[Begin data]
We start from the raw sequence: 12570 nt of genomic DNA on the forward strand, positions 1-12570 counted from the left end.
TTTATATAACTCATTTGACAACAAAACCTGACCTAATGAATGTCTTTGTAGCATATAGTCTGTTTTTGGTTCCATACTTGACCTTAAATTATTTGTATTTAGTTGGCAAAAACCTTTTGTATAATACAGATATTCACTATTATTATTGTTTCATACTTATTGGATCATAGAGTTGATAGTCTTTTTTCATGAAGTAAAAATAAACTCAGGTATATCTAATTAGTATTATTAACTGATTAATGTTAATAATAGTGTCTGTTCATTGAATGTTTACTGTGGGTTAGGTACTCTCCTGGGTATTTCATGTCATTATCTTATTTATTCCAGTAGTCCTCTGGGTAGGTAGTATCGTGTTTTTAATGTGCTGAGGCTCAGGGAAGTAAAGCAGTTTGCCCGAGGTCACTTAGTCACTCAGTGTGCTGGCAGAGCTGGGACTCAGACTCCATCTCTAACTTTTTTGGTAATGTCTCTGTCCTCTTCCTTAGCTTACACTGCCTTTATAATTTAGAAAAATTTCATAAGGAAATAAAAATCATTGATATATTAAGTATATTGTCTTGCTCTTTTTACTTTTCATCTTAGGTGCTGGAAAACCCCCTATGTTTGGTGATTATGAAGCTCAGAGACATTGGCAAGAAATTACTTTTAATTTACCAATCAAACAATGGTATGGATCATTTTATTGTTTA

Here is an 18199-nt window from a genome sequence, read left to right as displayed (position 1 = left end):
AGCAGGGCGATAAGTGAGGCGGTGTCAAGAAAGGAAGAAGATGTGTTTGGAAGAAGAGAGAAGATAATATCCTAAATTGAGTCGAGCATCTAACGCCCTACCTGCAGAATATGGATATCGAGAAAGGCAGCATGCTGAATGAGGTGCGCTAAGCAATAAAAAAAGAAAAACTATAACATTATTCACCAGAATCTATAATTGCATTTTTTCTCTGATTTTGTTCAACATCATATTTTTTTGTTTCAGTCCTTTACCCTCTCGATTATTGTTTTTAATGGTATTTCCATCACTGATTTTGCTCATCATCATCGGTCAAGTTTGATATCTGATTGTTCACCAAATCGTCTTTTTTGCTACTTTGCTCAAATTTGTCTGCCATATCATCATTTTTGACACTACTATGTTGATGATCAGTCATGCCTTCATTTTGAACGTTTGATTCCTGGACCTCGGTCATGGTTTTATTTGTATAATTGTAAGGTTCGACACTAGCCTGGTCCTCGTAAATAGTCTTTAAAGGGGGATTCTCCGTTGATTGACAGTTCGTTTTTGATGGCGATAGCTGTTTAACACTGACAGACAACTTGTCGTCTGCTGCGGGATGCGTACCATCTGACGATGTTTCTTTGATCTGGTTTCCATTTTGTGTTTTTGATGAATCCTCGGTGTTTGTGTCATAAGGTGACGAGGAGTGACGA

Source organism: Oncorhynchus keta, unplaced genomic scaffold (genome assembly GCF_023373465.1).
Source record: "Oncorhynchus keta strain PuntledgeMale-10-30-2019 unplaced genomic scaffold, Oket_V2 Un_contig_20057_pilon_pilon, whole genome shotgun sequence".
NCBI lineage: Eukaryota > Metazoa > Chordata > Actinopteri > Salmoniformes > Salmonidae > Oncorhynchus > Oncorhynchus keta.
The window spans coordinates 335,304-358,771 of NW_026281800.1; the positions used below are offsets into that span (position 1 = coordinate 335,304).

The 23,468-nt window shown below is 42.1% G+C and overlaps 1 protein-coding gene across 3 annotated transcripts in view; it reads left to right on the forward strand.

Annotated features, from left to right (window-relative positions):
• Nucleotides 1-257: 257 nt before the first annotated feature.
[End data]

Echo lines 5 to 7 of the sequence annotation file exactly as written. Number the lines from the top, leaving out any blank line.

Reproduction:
Source organism: Oncorhynchus keta, unplaced genomic scaffold (genome assembly GCF_023373465.1).
Source record: "Oncorhynchus keta strain PuntledgeMale-10-30-2019 unplaced genomic scaffold, Oket_V2 Un_contig_20057_pilon_pilon, whole genome shotgun sequence".
NCBI lineage: Eukaryota > Metazoa > Chordata > Actinopteri > Salmoniformes > Salmonidae > Oncorhynchus > Oncorhynchus keta.